The largest stained glass church window in the world is in [choose one]: (1) Cologne, Germany; (2) The Vatican; (3) Notre Dame Cathedral, Paris, France; or (4) Covington, Kentucky.
If you guessed “The Vatican,” you are wrong! That distinction goes to a church right here on American soil, the Cathedral Basilica of the Assumption in Covington, Kentucky.
The cathedral’s north transept window, measuring 67 feet in length by 24 feet wide, depicts the Council of Ephesus, the ecumenical council which, in the early fifth century, proclaimed Mary as the Mother of God.
This is no small potatoes! In the fifth century, some theologians—Nestorius prominent among them—began to teach that Mary was the Mother of Jesus, but not of God. Nestorius debated the unity of Christ’s natures, saying that Mary gave birth to his human nature but not his divine nature.
Pope Celestine disagreed, asserting that Jesus’ two natures—fully God and fully man—could not be divided. Supported in his teaching by St. Cyril of Alexandria, Pope Celestine convened an ecumenical council at Ephesus, Mary’s place of residence in her old age, to discuss the issue. The bishops, all 200 of them, agreed that Mary was indeed the Mother of God (called, in Greek, the Theotokos or “God-Bearer”).
According to Jewish custom, Mary and Joseph presented Jesus in the Temple on the octave of his birth (celebrated on January 1). As the new year begins, the Church honors Mary in her role as Mother of God.
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Ten, perhaps twelve years ago, my husband and I attended a wedding in northern Kentucky. The following morning we woke in our Covington hotel room, peered out the window, and spotted the basilica’s steeple across the horizon. Hoping to find the church, we hopped in the car and set off to explore. As we arrived at the Cathedral Basilica, a busload of students from Wheaton College was unloading at the door—and we followed them into the church for what must have been a most unusual theology lesson for that group of evangelicals!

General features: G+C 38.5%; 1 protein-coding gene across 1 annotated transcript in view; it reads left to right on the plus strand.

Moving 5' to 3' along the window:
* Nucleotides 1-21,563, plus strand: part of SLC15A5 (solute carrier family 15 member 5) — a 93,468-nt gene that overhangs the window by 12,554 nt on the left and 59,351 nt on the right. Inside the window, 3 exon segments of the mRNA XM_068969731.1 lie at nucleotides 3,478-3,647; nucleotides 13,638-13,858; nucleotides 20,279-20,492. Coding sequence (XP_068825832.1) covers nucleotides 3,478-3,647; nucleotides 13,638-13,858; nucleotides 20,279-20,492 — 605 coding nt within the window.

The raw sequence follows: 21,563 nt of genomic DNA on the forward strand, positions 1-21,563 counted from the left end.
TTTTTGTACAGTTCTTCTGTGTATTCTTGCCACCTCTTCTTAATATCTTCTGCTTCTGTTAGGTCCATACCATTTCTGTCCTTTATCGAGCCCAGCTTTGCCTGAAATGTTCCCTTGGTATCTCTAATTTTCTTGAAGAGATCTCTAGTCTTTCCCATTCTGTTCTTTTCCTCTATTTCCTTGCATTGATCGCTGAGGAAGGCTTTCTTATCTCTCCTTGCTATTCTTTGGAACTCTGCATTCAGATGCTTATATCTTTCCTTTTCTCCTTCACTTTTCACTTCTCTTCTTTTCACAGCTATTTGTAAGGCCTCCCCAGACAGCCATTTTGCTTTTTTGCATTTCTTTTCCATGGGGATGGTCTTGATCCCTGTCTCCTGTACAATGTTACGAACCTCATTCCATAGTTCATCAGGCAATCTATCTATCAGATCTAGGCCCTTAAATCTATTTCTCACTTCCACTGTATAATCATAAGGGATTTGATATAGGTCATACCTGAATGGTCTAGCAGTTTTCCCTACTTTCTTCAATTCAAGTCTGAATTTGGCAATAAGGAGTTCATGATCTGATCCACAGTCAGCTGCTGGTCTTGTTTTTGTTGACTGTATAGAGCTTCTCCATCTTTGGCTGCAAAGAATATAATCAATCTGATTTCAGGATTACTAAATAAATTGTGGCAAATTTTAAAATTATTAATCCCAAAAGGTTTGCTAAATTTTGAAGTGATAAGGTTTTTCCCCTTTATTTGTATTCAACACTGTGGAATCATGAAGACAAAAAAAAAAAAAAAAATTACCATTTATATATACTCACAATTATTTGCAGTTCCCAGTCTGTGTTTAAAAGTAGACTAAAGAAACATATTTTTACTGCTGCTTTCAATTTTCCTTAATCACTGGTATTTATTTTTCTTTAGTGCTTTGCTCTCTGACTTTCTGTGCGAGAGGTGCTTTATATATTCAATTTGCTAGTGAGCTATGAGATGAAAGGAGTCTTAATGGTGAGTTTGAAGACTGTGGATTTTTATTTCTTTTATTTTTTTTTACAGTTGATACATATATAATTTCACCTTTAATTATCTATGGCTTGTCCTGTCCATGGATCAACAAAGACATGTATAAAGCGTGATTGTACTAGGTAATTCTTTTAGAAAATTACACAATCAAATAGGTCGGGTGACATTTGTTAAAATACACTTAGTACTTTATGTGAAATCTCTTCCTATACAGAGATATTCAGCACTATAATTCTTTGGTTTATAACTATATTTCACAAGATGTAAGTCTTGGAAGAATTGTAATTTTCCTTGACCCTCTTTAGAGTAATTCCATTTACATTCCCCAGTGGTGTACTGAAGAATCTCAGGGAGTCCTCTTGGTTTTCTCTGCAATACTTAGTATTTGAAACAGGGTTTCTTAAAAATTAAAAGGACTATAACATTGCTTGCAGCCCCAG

Ask a Protestant from the Reformed or Evangelical tradition what is his greatest problem with the Catholic Church, and chances are, he’ll answer “Mary.” Many, if not most, members of mainline Protestant denominations can quickly offer a laundry list of concerns about Catholic Marian dogmas: Mary’s perpetual virginity, her assumption into heaven, her immaculate conception (that is, that Mary herself, as the “ark” which held the nascent Christ Child, was preserved from all sin by God in order to be a worthy vessel for the Divine Presence). The idea of praying to Mary (who is venerated, not “worshipped,” by Catholics) is also a source of division.
But if pressed, the same Protestant is likely to admit that he has studied the Church’s teachings on Mary very little or not at all, and that he has not seriously explored the rich history of Marian devotion—back, even, to the earliest days of the Church.
It’s a little known fact that Martin Luther to his death believed the Marian dogmas which are today considered to be “Catholic,” and he approved of Marian paintings and statues in the churches of his time. Throughout his life, Luther had a deep devotion to the rosary and to Mary.